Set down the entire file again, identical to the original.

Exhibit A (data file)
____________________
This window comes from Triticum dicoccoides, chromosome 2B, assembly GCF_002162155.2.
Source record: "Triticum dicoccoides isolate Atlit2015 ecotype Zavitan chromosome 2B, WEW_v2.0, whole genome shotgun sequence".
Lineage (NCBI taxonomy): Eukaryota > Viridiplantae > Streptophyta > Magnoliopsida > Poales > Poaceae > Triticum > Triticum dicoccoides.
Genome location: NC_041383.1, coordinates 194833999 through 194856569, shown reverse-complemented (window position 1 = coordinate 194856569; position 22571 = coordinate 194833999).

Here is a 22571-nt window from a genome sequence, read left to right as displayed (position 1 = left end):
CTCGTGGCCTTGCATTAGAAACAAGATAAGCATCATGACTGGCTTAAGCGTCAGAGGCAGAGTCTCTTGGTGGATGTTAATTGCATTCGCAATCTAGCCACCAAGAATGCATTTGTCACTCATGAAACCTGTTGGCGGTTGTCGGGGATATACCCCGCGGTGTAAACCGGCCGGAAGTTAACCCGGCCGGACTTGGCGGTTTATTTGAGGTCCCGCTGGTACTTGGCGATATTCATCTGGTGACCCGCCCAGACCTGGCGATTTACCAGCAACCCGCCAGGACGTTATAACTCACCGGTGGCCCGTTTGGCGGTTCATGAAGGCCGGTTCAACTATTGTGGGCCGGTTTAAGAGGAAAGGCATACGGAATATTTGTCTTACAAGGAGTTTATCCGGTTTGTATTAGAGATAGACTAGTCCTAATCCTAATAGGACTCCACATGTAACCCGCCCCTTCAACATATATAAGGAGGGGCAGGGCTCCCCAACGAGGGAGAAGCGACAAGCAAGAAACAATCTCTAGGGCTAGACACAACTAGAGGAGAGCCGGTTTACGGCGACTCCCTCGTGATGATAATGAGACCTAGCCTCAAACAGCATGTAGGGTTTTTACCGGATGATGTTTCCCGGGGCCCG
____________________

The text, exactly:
This window comes from Triticum dicoccoides, chromosome 2B, assembly GCF_002162155.2.
Source record: "Triticum dicoccoides isolate Atlit2015 ecotype Zavitan chromosome 2B, WEW_v2.0, whole genome shotgun sequence".
Lineage (NCBI taxonomy): Eukaryota > Viridiplantae > Streptophyta > Magnoliopsida > Poales > Poaceae > Triticum > Triticum dicoccoides.
Genome location: NC_041383.1, coordinates 194833999 through 194856569, shown reverse-complemented (window position 1 = coordinate 194856569; position 22571 = coordinate 194833999).

Here is a 22571-nt window from a genome sequence, read left to right as displayed (position 1 = left end):
CTCGTGGCCTTGCATTAGAAACAAGATAAGCATCATGACTGGCTTAAGCGTCAGAGGCAGAGTCTCTTGGTGGATGTTAATTGCATTCGCAATCTAGCCACCAAGAATGCATTTGTCACTCATGAAACCTGTTGGCGGTTGTCGGGGATATACCCCGCGGTGTAAACCGGCCGGAAGTTAACCCGGCCGGACTTGGCGGTTTATTTGAGGTCCCGCTGGTACTTGGCGATATTCATCTGGTGACCCGCCCAGACCTGGCGATTTACCAGCAACCCGCCAGGACGTTATAACTCACCGGTGGCCCGTTTGGCGGTTCATGAAGGCCGGTTCAACTATTGTGGGCCGGTTTAAGAGGAAAGGCATACGGAATATTTGTCTTACAAGGAGTTTATCCGGTTTGTATTAGAGATAGACTAGTCCTAATCCTAATAGGACTCCACATGTAACCCGCCCCTTCAACATATATAAGGAGGGGCAGGGCTCCCCAACGAGGGAGAAGCGACAAGCAAGAAACAATCTCTAGGGCTAGACACAACTAGAGGAGAGCCGGTTTACGGCGACTCCCTCGTGATGATAATGAGACCTAGCCTCAAACAGCATGTAGGGTTTTTACCGGATGATGTTTCCCGGGGCCCG